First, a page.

Antimicrobial Resistance

​​​​​​​​​​​Public health laboratories conduct antimicrobial susceptibility testing (AST) to determine emerging resistance, identify and report novel resistance mechanisms, maintain reference testing methods and respond to community outbreaks of resistant organisms. AST is an essential laboratory function shared by public health and clinical laboratories, which perform AST to inform clinical treatment of patients.

APHL supports public health laboratories in combatting antimicrobial resistance by assessing capability and ​capacity, releasing guidance, conducting training and liaising with clinical laboratory partners. The association also sponsors forums for public health and clinical laboratories to foster a seamless exchange of specimens and information.


In 2013, CDC first released Antibiotic Resistance Threats in the United States, a comprehensive assessment of top antimicrobial resistance threats. The report emphasized that collaboration across all sectors of government, public health and healthcare would be critical to meet this challenge. APHL is  working with partner organizations to draw attention to the issue and to advocate for a swift and united response. In 2019, CDC released an updated Antibiotic Resistance Threats in the United States report.

In 2015, Congress provided $160 million to CDC to implement aspects of the 2014 National Strategy for Combating Antibiotic-Resistant Bacteria. The strategy, which aims to fight antimicrobial resistance in the US and globally, calls for a regional laboratory network of public health laboratories to respond to local outbreaks of antimicrobial resistant organisms. CDC established the Antibiotic Resistance (AR) Laboratory Network, including seven regional labs, in September 2016.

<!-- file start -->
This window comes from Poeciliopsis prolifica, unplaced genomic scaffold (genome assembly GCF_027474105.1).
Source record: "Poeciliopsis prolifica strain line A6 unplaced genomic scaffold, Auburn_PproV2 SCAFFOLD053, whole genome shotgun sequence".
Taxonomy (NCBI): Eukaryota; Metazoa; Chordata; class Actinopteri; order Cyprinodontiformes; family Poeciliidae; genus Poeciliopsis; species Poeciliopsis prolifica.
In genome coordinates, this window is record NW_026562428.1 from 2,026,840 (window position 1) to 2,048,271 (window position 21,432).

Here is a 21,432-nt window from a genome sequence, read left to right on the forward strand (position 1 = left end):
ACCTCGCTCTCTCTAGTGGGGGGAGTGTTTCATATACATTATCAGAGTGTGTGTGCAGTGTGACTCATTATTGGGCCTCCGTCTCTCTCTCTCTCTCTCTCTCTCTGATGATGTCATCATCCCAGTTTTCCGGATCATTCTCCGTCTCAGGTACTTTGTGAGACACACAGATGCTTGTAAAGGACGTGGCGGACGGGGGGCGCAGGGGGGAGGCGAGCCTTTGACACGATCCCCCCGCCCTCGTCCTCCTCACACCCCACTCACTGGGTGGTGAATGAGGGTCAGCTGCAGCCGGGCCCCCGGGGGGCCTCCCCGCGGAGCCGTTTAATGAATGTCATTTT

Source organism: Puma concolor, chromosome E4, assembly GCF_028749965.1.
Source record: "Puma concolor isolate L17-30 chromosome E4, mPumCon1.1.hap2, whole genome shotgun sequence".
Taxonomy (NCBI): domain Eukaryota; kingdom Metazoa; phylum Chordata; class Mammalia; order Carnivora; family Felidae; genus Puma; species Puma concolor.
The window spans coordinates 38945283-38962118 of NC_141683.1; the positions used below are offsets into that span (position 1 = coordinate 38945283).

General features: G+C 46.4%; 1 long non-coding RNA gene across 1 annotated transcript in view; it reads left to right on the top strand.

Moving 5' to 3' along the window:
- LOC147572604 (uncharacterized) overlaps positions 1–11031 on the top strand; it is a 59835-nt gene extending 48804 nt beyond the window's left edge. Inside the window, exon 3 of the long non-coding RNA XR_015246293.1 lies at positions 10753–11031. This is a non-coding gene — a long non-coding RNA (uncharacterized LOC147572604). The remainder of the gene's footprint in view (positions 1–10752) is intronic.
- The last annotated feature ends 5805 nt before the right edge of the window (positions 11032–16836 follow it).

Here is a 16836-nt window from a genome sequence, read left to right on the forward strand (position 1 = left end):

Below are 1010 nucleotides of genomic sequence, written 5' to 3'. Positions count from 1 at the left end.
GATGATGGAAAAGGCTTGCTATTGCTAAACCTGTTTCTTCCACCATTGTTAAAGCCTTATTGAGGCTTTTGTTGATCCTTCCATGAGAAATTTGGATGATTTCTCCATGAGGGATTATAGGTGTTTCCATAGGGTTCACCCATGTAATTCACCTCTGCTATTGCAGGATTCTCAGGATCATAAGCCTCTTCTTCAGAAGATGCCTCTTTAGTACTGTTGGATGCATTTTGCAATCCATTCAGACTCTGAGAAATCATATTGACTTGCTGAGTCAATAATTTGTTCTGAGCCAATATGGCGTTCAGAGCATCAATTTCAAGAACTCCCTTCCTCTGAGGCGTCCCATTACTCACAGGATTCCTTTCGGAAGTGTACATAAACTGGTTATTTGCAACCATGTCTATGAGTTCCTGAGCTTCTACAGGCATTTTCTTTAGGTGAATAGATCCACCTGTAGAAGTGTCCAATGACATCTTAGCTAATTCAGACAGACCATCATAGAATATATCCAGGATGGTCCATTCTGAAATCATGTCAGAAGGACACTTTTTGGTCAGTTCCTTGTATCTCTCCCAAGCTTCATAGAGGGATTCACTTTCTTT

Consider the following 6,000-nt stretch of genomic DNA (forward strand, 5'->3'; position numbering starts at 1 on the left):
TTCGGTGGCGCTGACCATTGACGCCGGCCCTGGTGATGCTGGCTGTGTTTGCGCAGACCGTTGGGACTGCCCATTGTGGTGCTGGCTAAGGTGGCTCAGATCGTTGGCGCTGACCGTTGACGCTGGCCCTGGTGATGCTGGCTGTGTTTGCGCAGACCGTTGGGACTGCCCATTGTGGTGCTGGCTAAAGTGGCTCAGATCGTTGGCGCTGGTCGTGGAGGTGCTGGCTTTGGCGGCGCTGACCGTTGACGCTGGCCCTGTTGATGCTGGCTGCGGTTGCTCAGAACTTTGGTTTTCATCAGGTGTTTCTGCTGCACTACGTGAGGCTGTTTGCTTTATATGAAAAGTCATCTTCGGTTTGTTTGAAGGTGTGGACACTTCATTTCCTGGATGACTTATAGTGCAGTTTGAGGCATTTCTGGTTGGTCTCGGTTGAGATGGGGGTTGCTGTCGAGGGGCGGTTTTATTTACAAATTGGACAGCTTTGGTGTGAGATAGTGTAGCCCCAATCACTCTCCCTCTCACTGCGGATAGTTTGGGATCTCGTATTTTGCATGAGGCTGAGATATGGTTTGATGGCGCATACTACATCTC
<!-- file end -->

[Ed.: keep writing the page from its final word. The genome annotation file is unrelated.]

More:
Public Health Labs and the AR Laboratory Network 

Using conventional and advanced methods to detect and characterize antimicrobial resistant organisms, the Antibiotic Resistance Laboratory Network (AR Lab Network) detects changes in resistance and helps identify outbreaks of antimicrobial diseases. In addition to enhanced capacity in 50 states, four large cities, and Puerto Rico, state public health laboratories in Maryland, Minnesota, New York, Tennessee, Utah, Washington and Wisconsin were designated as regional laboratories to provide nationwide coverage for complex antimicrobial resistance testing. The AR Lab Network also includes the National Tuberculosis Molecular Surveillance Center (National TB Center), located at the Michigan Department of Health and Human Services. The National TB Center will conduct whole genome sequencing for isolates of Mycobacterium tuberculosis starting March 2018.

APHL supports the AR Lab Network with communications, fellowships and liaison with public health and laboratory partners. The association also develops methods to rapidly message test results from regional labs back to submitters and to CDC and provide technical assistance in implementing electronic laboratory reporting protocols​.

For more information about available testing at the regional laboratories or how to submit specimens for testing, state laboratories can contact their respective regional laboratories.

AR Lab Network Regional Laboratories

Northeast Region

Mid-Atlantic Region

Southeast Region

Midwest Region

Central Region

Mountain Region

West Region

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AR Lab Network Newsletters

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